impassioned, feeling. The Tyrolese, amidst their
Alpine fastnesses, are represented as returning this
lofty answer to the insulting demand of unconditional
surrender to French invaders. If their own moun-
tains had spoken, they could not have replied more
6 The land we, from our fathers, lad in trust,

And to our children will transmit, or die ;
This is our maxim, this our piety ;
And God and Nature say that it is just :
That which we would perform in arms, we must!
We read the dictate in the Infant's eye,
In the Wife's smile ; and in the placid sky,
And at our feet, amid the silent dust
Of them that were before us. Sing aloud,
OLD SONGS - the precious music of the heart !
Give, herds and focks, your voices to the wind,
While we go forth, a self-devoted crowd,
With weapons in the fearless hand, to assert
Our virtue, and to vindicate mankind."



No IV.


Alliterative English Verse.

ENGLISH verse may be constructed according to three forms,- alliterative, with rhyme, or simply metrical (blank, as it is called).

" Pierce Plowman's Vision,” by William Langlande, who lived in the reigns of Edward III. and Richard II., and published his poem about the year 1350, is the largest specimen of alliterative poetry bequeathed to us from remote times. This kind of versification is founded upon Icelandic and AngloSaxon models; and neither depends for its effect upon the quantity of the syllables, their number, their particular accent, nor yet their rhyming terminations, but consists in an artful repetition of the same sounds, at least three times in each distich. The lines, likewise, have a certain slipshod cadence, with a marked cesura about the middle of each; and, on the whole, they read much more like Greek or

Roman measures than any others in our language. A brief sample will be found not altogether unagreeable to modern ears. Much of Chaucer, on account of his lame metres, is harder to be read than the following:

“ Thus robèd in russet, I roamèd about,

All a summer-season, to seeke Do-wel,
And freyned * full oft, of folke that I mette,
If any wight wist where Do-wel was at inne ti
And what man he might be, of many

I asked;
Was never wight, as I went, that me wysh I could
Where this laddie lenged lesse or more,
Till it befel on a Fryday, two fryers I mette,
Maisters of the minours, men of greate wytte;
I halsèd hem hendlye ||, as I had lernèd,
And prayèd hem for charitie, or they passed furthur,
If they knewe any courte or countrye as they went,
Where that Do-wel dwelleth, do me to wytte ,
For they be men on this moulde, that most wide walke,
And knowe countries and courtes, and many kinne's

Both princes' pallaces, and poore mennes cotes,
And Do-wel and Do-evil, where they dwel both.
Amongst us,' quoth the minours,

6 that man is dwellinge, And ever hath, as I hope, and ever shall hereafter.' - Contra,' quod I, as a clarke and cumsed to dis

puten, And said him sotheley, Septies in die cadit Justus,' • Seven sythes **,' said the Boke, synneth the right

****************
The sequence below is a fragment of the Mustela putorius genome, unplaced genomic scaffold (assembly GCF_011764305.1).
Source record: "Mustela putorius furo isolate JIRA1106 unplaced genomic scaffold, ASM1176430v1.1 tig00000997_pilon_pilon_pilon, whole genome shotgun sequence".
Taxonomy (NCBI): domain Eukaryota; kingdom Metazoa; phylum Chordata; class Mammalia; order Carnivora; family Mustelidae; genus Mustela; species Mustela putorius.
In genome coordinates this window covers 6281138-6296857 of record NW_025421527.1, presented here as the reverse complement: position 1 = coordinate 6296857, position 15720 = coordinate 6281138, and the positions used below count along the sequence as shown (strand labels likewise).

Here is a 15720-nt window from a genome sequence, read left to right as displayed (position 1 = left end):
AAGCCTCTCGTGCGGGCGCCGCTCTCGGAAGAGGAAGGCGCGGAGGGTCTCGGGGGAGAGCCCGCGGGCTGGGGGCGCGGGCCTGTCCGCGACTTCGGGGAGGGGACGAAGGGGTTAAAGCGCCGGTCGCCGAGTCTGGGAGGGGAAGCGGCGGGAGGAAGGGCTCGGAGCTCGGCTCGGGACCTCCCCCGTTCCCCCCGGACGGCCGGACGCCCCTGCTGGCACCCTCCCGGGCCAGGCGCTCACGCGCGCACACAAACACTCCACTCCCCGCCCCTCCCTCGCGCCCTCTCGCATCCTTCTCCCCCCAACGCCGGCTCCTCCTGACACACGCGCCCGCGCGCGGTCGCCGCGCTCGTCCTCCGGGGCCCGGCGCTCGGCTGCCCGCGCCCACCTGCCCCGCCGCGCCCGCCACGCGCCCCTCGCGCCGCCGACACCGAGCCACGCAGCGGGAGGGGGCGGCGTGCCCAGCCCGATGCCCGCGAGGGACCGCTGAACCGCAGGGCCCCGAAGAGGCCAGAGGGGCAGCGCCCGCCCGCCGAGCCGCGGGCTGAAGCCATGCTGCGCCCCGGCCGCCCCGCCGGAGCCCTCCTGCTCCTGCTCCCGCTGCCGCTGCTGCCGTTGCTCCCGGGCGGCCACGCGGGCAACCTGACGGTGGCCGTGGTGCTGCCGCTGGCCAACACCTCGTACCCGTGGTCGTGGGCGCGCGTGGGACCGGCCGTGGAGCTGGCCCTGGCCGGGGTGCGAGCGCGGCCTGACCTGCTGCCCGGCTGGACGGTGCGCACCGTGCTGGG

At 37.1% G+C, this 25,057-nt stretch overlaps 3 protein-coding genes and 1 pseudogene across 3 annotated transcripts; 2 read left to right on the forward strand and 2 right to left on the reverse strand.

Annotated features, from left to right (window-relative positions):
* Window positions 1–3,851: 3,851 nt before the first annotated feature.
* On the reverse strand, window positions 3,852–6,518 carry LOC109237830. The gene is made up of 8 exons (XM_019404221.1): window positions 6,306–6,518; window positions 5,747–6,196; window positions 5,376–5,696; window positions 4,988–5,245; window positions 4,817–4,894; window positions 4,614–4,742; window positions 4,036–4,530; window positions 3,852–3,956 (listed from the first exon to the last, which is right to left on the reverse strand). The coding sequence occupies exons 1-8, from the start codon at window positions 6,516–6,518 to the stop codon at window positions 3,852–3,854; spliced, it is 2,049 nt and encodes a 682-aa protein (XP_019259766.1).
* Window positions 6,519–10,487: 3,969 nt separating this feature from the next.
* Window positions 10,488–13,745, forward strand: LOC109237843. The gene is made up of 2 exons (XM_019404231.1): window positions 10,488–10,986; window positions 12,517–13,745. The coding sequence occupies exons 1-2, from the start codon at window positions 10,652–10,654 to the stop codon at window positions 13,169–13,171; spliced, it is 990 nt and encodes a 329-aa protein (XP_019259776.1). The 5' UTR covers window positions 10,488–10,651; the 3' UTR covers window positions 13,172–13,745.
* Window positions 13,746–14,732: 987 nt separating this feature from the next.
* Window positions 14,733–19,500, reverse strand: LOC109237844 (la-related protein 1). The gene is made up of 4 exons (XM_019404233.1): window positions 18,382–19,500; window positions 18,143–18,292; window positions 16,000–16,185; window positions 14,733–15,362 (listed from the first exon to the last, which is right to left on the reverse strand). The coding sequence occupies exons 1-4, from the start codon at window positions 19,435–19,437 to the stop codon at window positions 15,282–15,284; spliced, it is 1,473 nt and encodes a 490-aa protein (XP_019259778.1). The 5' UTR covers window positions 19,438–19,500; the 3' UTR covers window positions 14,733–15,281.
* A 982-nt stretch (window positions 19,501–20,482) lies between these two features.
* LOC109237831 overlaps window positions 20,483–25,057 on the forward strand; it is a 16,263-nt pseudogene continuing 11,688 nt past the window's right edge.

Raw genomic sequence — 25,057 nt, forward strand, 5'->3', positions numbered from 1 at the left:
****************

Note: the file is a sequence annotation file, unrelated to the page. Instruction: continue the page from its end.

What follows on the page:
full,' And who so synneth, I say, doeth evil, as men thinketh, And Do-wel and Do-evil may not dwell together ;

* Enquired. + Dwelt. $ Tell. I Saluted them kindly. To inform me.

♡ Lived. ** Times,

Ergo, he is not alway among you fryers,
He is other whyle elsewhere, to wyshen the people.'

• I shall say thee, my sonne,' said the fryer than, • How seven sythes, the sadde * man on a day syn

neth, By a forvisne t,' quod the fryer, I shall thee faire


-Let bryng a man in a botte $ amid the brode water ; The winde and the water the botte wagging S, Make a man many a time to fall and to stande; For stande he never so stiffe, he stumbleth if he move; And yet he is safe and sounde, and so him behoveth; For if he arise the rather, and raght to the steer, The winde would with the water the botte overthrow, And then were his life lost through latches of him

selfe. ||

Our elder poets often availed themselves of “apt alliteration's artful aid,” (as Churchill significantly calls it,) in their minor pieces:

“ The life is long, that lothsomely doth last,

The dolefull dayes draw slowly to their date ; The present panges and painfull plagues forepast, Yielde griefe aye greene to stablish this estate."


Shakspeare has many fine touches of this poetical seasoning, which, indeed, is seldom otherwise than pleasing, when unobtrusively thrown in. If the vowel i be pronounced in the substantive wind,as it is in the verb " to wind," the effect of the

• Sober.

+ A simile. Rocking the boat.

I A boat. || By his own carelessness,

double alliteration in the following line will be exceedingly impressive :

“ The churlish chiding of the wintry wind.”

To show how subtle the charm of exquisite verse may be, let " wind” be pronounced with the usual flat i, and the “ wintry wind” will be hardly endurable,

Later poets, even the most eminent, have not disdained to employ this pretty artifice. Gray, one of the most fastidious of the tribe, was even fond of it.

" Ruin seize thee, ruthless king!

Confusion on thy banners wait;
Though fann'd by conquest's crimson wing,

They mock the air with idle state.”

Alliteration, open or occult, may be traced through every turn of this brief paragraph.

Young, in his most sombre lucubrations, and epigrammatic arguments, plays with alliteratives in his own quaint way:

« Fondness for fame is avarice of air !"

Rhymed Verse.

Our national verse may be written either with rhyme or without it. By universal usage, however, rhyme seems to be almost indispensable in lesser metres, to distinguish the lines in recitation, and give a certain finish to the cadence of each; as though the strain were set to some kind of music, which played

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